Judging from headlines in the Chinese press, and statements from Chinese leaders, one might come to the conclusion that US-China relations are not just near an all-time high, good times also lie ahead. Bilateral ties dodged a bullet when Trump won the US presidential election, a popular narrative in Beijing goes, as the Obama-Clinton strategy to contain China’s influence evaporated overnight.
The state-run English-language China Daily continued the theme this week with headlines such as “Xi sees ‘new vistas’ in Sino-US ties,” and “Sino-US technological cooperation sees bright prospect.” Both articles were reports on the National Committee on US-China relations held in New York on Monday, an event which no doubt lent itself to the promotion of friendly ties.
Following Trump’s visit to China, widely panned in the Western press, China’s ambassador to the US, Cui Tiankai, pushed back on criticism, saying the trip was “constructive and fruitful.” Responding to criticism that one-off trade deals were not substantial, Cui said “I don’t think US$250 billion is a small number … of course, some of the deals will have to be implemented … As long as there is sufficient political will…”
The Global Times wrote that the “Trump visit instills positive factors in Sino-US ties,” adding that “this doesn’t come easily, as the initial impression of Trump [held by the Chinese public] was completely led by US media reports.” Citing unspecified “fake reports” about Trump during the 2016 presidential campaign, the Global Times article went on to argue “it wasn’t until his election victory that the Chinese public realized they had been cheated by the American media.”
But the exaltation beaming from Beijing is not reflected in Washington, among leaders and officials in either political party, nor within the White House itself. By most accounts, the relationship’s current trajectory is not significantly distinguishable from the trend during the Obama administration. By some accounts it is about to get worse.
There is a plethora of evidence to support this pessimistic view. First and foremost, one has to look only to the policy team forming within the White House itself. As Council on Foreign Relations senior fellow for China studies Ely Ratner writes, Trump is finally filling out his Asia policy staff, and they share a view held throughout the administration that the US needs a more competitive China strategy. He adds that two official strategy documents, expected within the next several months, will finally articulate a China strategy that moves beyond North Korea to Taiwan and the South China Sea.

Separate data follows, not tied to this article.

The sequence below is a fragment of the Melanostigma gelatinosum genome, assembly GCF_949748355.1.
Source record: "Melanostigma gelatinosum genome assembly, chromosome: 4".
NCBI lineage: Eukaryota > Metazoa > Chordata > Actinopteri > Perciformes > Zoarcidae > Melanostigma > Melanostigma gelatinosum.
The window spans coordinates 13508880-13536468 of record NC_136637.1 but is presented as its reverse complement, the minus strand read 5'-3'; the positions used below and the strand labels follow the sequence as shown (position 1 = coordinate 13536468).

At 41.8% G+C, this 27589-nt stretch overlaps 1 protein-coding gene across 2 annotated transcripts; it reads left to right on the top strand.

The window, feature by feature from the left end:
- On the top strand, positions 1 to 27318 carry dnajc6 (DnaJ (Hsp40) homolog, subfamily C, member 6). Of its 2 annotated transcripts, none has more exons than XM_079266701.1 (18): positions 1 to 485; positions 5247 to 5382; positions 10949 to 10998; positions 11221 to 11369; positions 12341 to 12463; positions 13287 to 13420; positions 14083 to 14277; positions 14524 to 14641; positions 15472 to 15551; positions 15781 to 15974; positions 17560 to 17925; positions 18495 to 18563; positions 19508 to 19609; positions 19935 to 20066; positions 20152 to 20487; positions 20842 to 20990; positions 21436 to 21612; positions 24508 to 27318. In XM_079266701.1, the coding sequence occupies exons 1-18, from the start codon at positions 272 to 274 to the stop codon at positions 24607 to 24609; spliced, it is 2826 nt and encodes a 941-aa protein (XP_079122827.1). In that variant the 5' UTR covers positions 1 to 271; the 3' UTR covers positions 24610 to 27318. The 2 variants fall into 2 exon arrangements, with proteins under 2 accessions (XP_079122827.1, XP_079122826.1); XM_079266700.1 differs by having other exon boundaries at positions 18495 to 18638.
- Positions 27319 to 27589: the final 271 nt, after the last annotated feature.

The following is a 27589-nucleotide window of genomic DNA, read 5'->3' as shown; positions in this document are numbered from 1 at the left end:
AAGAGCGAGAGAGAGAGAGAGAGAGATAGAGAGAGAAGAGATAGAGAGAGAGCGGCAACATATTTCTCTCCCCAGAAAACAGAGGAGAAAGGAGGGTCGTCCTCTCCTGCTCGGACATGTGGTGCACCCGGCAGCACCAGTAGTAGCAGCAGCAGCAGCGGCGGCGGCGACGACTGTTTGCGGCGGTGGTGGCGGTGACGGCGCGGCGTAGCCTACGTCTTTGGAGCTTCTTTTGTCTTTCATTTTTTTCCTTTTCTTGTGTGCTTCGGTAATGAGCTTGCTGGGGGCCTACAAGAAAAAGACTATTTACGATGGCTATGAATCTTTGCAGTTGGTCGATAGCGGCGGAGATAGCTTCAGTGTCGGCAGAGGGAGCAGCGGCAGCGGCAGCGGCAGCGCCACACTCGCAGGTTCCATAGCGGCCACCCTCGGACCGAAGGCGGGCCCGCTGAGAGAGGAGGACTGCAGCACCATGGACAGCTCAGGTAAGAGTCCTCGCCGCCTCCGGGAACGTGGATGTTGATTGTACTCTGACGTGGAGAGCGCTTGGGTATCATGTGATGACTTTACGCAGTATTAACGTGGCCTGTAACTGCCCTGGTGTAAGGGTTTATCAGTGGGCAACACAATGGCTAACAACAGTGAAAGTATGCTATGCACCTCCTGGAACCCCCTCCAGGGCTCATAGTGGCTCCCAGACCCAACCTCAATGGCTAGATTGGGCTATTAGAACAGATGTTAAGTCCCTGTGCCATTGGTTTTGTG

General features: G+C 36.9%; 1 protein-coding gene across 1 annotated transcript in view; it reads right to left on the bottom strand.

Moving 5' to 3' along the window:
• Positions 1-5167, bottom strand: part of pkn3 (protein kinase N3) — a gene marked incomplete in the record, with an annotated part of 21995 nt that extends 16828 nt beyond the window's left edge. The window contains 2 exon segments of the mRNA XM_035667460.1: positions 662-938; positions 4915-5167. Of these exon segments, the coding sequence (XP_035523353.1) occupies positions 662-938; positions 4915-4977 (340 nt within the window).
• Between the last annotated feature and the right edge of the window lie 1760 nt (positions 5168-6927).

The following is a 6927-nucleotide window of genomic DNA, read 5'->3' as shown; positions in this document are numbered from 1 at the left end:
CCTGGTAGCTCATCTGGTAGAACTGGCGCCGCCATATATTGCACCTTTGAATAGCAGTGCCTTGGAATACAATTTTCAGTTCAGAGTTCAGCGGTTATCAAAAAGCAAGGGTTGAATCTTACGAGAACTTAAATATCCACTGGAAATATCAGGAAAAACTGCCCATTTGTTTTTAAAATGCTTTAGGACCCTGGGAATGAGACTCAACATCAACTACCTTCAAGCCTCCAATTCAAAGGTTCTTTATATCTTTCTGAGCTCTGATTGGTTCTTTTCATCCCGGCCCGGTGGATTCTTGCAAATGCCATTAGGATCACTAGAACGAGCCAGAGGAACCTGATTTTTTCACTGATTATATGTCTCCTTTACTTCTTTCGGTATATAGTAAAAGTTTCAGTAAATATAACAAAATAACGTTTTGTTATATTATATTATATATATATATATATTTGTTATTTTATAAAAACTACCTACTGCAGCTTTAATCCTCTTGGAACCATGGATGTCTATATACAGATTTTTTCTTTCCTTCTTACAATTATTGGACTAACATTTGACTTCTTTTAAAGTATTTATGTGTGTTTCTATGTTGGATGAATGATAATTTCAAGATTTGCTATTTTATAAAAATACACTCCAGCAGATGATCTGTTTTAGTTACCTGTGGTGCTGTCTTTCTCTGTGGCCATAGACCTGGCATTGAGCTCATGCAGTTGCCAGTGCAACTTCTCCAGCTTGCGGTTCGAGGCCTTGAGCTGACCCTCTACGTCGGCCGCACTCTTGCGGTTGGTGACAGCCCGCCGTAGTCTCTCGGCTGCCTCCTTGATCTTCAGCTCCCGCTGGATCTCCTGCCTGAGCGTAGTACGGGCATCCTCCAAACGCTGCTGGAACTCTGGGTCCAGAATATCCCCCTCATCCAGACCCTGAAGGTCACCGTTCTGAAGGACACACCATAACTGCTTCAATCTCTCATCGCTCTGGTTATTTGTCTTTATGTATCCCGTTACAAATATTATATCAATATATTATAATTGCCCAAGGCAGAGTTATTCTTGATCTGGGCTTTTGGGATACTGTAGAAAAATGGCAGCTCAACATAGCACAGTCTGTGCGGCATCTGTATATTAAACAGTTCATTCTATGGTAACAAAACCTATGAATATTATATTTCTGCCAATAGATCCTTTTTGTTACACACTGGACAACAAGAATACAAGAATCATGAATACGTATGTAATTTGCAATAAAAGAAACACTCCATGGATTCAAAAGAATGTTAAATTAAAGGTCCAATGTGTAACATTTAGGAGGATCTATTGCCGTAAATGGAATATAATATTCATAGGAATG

One White House official was recently quoted as saying, “While everyone’s been paying attention to the distractions, the traditional Republican Asia hawks are moving China policy in a direction that would be recognizable in most Republican administrations.”
Secretary of State Rex Tillerson’s recent speech on US-India ties supports this view. Speaking shortly before Trump visited China, Tillerson’s speech about India veered quickly to harsh criticisms of China, and implicit reference to territorial disputes.
Lambasting Beijing for undermining international norms, America’s top diplomat said the US “will not shrink from China’s challenges to the rules-based order. And where China subverts the sovereignty of neighboring countries, it disadvantages the US and our friends.”
In addition to potential for a harder line on security issues, talk of a looming showdown on trade is yet again growing louder. There was speculation that China trade hawk Peter Navarro’s absence from Trump’s trip to China was a sign that the so-called trade warriors were losing sway. But recent reports paint a much different picture. The chief economic advisor on Trump’s visit was the most vocal of proponents of a harder line on China trade, US Trade Representative Robert Lighthizer. Where were the cooler heads of Steve Mnuchin and Gary Cohn? Back in Washington working on tax reform.
Political news outlet Axios, which has demonstrated unique access to the inner workings of the White House, reported this week that Trump has huge respect for Lighthizer. His long career of working on China trade issues, including as deputy USTR in the Reagan administration has helped him win the respect of top officials, as well as debates with them.
At least one sign that the Trump administration is ready to follow through on concrete trade actions against China came last month when the US decided to impose heavy import duties on aluminum foil. Other irons in the fire include possible action on steel imports, as well as an investigation into China’s practice of forced technology transfer.
But perhaps the clearest indication that Trump is ready to play hardball came on his trip to China. Despite a great deal of pressure to make substantive progress on trade, after disastrous high-level talks in August, the administration was reportedly uninterested in unveiling a deal to give American firms greater market access to China’s financial industry during Trump’s visit. Shortly after Trump departed, Beijing made the announcement anyway.
The move was “welcome but long overdue,” a White House spokesperson was quoted as saying. “It is also only one of a plethora of problems China needs to address in order to provide fair and reciprocal access to its market.”